The new Farmland Protection Plan is estimated for completion in March. The plan must be adopted by the County Commission to be considered complete.
There are many people in the county working hard to protect and conserve land here, including Ariel Zijp, the county Farmland Preservation Coordinator who works at the Soil and Water Conservation District office. She helps run the Voluntary Agriculture District (VAD) program that encourages farmers to place their farms into farmland preservation programs. She also assists farmers with placing conservation easements on their land to protect it forever from future, non-farm development.
But, as mentioned in my previous column, there is no great incentive for a farmer to place a conservation easement on his land. By doing so, he gives up the “best-use” value of his land—the development rights—and that might cut the value of his land in half if he ever decides to sell it. We need a mechanism to encourage farmers to place their land into a conservation easement—some financial compensation for doing that—if we’re really going to save farmland at any kind of scale.
Gillian Phillips is a land planner whose job for the county involves approvals for new applications by developers for major and minor subdivisions at the Buncombe County Planning and Development office. She sees firsthand the impact of development sprawl and is acutely aware of the loss of farmland and open space in our area.
When we met, Gillian was quick to point out a new Conservation Development program that the county is promoting with developers of larger housing subdivisions. The program gives developers some design flexibility with no minimum lot size while it encourages the preservation of conserved open space and dedicated farmland at the same time. The developer can concentrate homes in a more condensed pattern, which reduces his cost for infrastructure (like roads and utilities) if he permanently conserves the remaining open space through a conservation easement or other legal protection.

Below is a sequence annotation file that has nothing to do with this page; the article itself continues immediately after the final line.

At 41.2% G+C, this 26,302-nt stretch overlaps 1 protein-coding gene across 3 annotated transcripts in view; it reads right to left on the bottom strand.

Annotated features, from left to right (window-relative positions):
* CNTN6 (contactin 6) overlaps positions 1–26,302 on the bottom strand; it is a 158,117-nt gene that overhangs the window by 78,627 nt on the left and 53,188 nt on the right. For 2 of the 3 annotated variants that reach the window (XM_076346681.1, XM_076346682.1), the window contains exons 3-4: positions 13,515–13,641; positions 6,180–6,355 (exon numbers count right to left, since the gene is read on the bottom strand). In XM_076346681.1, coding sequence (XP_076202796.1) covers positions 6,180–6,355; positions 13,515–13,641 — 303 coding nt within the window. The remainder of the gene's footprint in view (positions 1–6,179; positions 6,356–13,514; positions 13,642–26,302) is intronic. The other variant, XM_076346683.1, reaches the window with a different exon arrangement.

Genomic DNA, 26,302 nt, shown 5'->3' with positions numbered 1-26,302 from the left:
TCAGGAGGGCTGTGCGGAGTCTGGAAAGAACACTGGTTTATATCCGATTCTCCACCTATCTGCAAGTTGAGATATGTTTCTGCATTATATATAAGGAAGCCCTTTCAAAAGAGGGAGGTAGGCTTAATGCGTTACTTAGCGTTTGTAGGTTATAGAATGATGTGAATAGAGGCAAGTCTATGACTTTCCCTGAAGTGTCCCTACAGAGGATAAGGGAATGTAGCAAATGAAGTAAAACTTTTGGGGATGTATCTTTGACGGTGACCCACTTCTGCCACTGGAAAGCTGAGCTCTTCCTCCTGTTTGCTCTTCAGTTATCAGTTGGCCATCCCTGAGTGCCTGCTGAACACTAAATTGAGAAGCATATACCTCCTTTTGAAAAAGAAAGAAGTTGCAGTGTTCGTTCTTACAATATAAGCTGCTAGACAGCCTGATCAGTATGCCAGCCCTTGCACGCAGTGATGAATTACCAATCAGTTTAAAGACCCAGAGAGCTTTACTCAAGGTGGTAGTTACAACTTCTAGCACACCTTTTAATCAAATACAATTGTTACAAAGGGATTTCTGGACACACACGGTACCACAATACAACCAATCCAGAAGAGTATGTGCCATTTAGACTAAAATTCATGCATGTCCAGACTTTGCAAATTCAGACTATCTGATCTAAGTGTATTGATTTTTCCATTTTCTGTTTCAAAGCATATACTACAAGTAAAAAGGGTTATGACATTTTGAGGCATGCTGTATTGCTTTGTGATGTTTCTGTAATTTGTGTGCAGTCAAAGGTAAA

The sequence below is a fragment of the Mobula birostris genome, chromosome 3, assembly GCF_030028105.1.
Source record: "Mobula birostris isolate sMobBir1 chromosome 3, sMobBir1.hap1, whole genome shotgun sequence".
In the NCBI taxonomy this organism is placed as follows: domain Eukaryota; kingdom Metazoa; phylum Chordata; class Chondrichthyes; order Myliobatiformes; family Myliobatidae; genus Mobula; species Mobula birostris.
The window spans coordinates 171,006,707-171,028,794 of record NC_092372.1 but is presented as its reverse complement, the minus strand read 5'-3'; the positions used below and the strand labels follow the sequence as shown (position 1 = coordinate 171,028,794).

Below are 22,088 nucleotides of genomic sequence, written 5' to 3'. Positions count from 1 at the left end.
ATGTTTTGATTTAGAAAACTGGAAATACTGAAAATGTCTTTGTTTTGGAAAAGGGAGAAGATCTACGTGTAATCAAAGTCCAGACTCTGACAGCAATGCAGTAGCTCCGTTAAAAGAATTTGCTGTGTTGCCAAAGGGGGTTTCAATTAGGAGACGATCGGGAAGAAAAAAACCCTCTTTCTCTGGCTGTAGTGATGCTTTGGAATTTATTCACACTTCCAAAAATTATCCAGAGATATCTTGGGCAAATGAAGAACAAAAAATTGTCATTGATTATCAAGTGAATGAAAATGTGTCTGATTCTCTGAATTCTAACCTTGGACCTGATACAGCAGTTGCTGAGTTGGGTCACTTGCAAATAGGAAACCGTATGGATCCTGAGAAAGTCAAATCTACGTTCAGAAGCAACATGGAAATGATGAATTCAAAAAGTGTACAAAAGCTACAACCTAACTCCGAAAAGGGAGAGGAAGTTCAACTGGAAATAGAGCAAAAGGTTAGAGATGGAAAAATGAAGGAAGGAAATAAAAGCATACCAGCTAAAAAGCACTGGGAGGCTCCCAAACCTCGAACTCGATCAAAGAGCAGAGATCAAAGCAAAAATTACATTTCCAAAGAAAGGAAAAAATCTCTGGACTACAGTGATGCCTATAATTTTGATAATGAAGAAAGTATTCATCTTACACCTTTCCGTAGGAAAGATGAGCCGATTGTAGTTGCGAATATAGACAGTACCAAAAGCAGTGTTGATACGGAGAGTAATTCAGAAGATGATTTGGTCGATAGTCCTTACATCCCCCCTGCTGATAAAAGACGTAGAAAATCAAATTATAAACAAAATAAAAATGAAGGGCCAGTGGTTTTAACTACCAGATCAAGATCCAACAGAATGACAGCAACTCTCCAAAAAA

That preserved open space around the new development now becomes an attractive selling point to new buyers, giving his “product” an attractive, competitive advantage because open, natural space offers long-term health and quality of life benefits for residents. It’s a good start, and we should commend county officials for this kind of innovative thinking in land preservation.
But this is just one idea. We need a lot more people and ideas if we’re going to preserve some of our farming heritage, which is important. If you want to learn more, send me an email at firstname.lastname@example.org.
Robert Turner is the author of Carrots Don’t Grow on Trees: Building Sustainable and Resilient Communities and executive director of the Creekside Farm Education Center. To learn more, visit EatYourView.com.